After a six-day retreat and two intense days on the West Bank, our Still Water group arrived, a little ragged, in Tel Aviv. We had the pleasure to rest and stay in the homes of members of the Tel Aviv Sangha: Ann-Mari and I stayed with Dharma teacher Rachel Maori and her husband Yossi in the center of Tel Aviv. Lynda, Mick, and Carlos stayed with Marietta Oppenheimer. and then with Rachel Eilfeld, near the Mediterranean shore.
Tel Aviv reminded me of Los Angeles: dry, busy, and recently built up. Tel Aviv is Israel’s second largest city (after Jerusalem) and is known for its financial services, high-tech industries, entertainment, and night-life.
I had been invited by the newly formed Mindfulness Center of Tel Aviv to offer an Introduction to Mindfulness Practice. On our first evening in Tel Aviv I spoke to about sixty people gathered at a spiritual center at the University of Tel Aviv. Like at home, I explained mindfulness as the coming together of present moment awareness, concentration, and deep looking. Then I guided participants in sitting and walking meditation and talked about mindfulness in everyday life. There was good energy in the room: people settled quickly and were attentive. Afterwards, many asked about the Mindfulness Center and about the two Sanghas in Tel Aviv that practice in the Plum Village tradition. (A video of the talk is available on You Tube.)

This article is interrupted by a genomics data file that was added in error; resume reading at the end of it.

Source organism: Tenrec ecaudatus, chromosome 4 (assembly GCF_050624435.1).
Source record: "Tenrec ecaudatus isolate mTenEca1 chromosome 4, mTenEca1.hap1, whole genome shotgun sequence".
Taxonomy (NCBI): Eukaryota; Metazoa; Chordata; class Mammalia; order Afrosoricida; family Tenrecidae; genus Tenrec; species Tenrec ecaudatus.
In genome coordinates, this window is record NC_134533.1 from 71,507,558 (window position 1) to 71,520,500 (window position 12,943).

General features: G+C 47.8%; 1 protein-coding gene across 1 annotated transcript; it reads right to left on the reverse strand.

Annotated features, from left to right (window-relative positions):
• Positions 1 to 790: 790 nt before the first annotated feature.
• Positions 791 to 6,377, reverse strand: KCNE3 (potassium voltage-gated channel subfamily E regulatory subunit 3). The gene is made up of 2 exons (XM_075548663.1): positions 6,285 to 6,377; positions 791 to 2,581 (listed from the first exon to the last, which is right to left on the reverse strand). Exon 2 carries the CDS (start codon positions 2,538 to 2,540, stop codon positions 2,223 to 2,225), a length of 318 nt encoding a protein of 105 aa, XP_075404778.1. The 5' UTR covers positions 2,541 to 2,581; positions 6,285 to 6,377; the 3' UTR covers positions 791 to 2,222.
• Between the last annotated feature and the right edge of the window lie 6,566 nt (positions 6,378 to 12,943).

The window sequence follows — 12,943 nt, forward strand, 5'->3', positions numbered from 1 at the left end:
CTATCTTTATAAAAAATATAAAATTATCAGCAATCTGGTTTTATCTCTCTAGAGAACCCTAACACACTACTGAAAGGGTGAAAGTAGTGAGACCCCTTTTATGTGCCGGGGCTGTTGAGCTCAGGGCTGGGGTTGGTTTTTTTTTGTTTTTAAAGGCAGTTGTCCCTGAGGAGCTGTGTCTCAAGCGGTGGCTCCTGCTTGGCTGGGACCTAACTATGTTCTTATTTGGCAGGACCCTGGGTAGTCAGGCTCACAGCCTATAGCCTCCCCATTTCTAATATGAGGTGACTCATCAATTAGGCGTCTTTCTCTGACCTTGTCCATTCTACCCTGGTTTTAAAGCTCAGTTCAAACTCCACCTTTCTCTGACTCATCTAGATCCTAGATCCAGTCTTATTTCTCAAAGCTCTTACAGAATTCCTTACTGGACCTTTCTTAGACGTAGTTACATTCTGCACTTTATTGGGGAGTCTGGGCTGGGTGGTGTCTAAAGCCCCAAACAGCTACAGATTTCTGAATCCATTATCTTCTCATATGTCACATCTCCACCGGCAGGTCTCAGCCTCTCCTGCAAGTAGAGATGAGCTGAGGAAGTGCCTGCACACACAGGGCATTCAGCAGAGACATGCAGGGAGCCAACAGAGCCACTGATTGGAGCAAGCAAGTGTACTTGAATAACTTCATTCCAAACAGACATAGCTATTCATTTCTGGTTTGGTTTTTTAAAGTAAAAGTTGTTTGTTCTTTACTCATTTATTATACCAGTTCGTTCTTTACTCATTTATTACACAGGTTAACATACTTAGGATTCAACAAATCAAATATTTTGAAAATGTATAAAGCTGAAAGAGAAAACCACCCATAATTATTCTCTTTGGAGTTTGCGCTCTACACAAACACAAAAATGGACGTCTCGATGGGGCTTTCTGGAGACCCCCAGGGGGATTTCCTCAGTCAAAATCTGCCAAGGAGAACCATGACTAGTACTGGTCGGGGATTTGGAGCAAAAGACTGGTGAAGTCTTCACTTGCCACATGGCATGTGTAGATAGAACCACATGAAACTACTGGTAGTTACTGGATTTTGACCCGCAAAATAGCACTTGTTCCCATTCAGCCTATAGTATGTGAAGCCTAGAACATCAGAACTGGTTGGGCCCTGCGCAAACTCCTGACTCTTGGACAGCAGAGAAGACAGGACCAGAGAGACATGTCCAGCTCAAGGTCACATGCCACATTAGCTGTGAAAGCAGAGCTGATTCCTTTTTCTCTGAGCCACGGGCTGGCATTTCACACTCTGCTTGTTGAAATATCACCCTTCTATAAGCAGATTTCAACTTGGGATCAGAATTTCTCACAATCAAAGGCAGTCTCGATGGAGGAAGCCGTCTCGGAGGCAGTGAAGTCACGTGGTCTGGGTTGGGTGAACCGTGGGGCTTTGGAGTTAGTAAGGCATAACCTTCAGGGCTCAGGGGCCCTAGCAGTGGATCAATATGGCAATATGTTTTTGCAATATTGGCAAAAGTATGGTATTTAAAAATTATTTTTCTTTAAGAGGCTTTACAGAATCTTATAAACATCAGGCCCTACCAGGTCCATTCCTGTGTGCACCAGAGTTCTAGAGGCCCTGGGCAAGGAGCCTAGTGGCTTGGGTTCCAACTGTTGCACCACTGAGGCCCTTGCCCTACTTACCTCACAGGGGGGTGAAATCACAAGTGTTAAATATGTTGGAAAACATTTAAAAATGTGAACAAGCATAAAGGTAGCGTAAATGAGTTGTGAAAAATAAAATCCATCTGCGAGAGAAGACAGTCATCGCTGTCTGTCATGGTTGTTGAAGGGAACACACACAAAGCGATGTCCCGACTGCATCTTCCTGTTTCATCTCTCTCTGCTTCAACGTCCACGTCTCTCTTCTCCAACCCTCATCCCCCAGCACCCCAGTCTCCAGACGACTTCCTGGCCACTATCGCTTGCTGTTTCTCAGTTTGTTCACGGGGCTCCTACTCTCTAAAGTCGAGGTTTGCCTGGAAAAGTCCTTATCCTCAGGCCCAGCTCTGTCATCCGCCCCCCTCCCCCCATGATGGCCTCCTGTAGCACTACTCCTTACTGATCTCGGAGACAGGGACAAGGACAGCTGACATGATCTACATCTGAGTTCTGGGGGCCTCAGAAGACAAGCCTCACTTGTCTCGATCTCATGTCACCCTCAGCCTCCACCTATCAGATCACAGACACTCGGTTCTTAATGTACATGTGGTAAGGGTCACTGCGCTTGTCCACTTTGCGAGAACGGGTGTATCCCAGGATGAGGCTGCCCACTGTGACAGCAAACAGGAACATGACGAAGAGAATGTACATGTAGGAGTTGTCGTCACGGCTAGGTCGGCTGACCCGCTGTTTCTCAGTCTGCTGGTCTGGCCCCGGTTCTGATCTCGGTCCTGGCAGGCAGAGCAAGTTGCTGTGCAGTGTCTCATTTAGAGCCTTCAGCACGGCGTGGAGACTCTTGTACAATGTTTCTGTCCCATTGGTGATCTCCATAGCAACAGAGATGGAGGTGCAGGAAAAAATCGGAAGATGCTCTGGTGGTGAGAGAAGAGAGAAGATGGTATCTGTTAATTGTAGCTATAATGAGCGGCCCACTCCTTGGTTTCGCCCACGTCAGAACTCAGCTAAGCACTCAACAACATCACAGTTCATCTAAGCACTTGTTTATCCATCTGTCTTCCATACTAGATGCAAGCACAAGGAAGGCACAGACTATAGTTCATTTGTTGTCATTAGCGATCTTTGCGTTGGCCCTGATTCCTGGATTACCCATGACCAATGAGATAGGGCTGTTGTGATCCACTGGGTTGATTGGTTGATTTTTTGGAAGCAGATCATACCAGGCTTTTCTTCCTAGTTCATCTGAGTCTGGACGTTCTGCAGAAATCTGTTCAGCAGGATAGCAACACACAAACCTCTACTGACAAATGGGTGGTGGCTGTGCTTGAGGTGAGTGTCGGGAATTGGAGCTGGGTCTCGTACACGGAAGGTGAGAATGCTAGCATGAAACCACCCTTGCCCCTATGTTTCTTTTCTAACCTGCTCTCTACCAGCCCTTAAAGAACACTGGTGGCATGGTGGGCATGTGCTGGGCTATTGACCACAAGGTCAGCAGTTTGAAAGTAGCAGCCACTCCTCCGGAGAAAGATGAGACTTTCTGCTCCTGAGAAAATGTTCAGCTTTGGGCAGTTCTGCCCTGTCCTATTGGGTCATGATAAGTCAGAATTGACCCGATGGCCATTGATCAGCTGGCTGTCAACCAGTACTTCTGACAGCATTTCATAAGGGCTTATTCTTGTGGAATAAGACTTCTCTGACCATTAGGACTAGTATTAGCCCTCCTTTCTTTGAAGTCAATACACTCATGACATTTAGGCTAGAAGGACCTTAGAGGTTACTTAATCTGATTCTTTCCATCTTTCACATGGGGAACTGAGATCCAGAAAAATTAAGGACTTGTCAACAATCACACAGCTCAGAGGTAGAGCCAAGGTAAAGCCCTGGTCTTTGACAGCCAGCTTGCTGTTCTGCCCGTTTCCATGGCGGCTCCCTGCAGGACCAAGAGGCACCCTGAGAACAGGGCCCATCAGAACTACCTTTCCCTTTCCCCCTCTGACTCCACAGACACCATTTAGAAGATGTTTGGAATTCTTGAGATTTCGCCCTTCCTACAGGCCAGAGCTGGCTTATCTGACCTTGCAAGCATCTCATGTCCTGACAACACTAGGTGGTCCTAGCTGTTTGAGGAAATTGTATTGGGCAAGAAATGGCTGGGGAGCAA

The next day our Still Water group declared a lazy day, so that everyone could rest or sight-see as they wished. In the afternoon Ann-Mari and I walked to the Yitzhak Rabin Center, a memorial museum that tells the story of Rabin’s life in the context of Israeli history and world history. The three-hour visit helped us understand that sometimes, in a war-torn country, it is the courageous warriors who have the standing to move towards peace. One line from the exhibit stayed with me. A critic accused Rabin of working with Israel’s enemies. Rabin replied: “You negotiate with your enemies, not with your friends.”
On our third day the Still Water group had a rich conversation with the founders of The Garage, a remarkable pre-academic art program for young people with mental health challenges. The artist-founders, Dalit Sharon and Ilana Baer, had the insight that many young people struggling with emotional challenges also had artistic talents that were not being nourished. The Garage website notes that it was founded:
with a vision of enabling people facing mental health issues to cultivate their unique artistic talents so as to develop, grow and be able to become contributing, working members of society. The multidisciplinary preparatory arts school was designed to offer a learning environment and platform leading to self-fulfillment and professional fulfillment, enabling admission into art colleges and academies or placement in jobs in their fields of talent.
Everyone in the Still Water group was immediately impressed by the aspiration and physical space of the school and the loving energy of the founders. We soon learned that the founders invited us there with a purpose. Both Dalit and Ilana have been at Plum Village, and they were exploring how to bring mindfulness practice to The Garage students and staff in a way that wasn’t pushy or oppressive. We shared for almost two hours about our experiences with loving speech, using bells of mindfulness, quiet times, adapting the practice to young people, tea ceremonies, and much more. It was a lovely, nourishing morning. (The photos below are from a video on The Garage website.)